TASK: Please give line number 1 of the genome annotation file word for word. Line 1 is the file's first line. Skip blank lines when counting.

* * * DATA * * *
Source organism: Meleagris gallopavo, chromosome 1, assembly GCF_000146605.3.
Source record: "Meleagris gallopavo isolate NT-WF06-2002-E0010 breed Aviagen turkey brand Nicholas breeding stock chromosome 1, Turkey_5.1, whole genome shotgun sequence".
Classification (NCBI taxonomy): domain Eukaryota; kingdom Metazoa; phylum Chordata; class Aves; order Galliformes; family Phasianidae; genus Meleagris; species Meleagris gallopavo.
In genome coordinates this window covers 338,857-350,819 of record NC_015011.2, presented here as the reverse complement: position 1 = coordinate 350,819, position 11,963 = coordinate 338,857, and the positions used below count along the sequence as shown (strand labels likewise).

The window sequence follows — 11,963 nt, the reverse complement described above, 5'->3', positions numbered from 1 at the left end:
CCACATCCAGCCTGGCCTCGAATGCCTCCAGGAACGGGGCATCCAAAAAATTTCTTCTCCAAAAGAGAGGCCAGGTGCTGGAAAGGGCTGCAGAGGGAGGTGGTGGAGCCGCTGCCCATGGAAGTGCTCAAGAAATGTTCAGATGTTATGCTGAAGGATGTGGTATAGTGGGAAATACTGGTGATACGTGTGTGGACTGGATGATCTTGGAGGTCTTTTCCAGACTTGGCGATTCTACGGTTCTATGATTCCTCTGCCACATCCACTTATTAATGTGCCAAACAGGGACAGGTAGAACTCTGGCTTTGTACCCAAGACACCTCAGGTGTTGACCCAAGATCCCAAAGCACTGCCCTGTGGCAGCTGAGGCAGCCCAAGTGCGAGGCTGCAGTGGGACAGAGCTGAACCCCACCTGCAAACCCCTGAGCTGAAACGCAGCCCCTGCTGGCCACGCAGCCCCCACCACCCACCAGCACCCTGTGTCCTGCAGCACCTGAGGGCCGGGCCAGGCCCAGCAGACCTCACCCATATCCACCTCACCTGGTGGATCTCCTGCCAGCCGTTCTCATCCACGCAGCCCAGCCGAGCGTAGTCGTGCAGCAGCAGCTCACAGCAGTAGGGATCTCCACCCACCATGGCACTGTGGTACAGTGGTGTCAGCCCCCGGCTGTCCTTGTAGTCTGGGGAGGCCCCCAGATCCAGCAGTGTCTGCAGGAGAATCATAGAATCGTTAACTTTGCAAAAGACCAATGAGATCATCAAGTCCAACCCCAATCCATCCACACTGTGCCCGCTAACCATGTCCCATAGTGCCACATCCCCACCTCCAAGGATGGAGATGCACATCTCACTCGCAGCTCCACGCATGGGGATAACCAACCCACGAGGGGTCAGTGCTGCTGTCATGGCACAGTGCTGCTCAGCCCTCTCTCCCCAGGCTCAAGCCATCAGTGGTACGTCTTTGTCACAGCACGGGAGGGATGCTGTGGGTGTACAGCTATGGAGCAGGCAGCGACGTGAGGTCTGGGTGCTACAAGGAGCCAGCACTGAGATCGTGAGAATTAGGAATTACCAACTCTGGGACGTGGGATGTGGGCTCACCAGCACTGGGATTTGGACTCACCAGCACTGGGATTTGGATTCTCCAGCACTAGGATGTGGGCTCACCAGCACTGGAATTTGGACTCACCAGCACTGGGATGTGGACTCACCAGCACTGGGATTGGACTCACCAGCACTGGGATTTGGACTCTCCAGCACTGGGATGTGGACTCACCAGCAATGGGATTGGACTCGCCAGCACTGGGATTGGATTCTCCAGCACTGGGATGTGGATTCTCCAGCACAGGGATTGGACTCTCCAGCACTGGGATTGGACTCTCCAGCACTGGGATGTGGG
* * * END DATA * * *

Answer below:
Source organism: Meleagris gallopavo, chromosome 1, assembly GCF_000146605.3.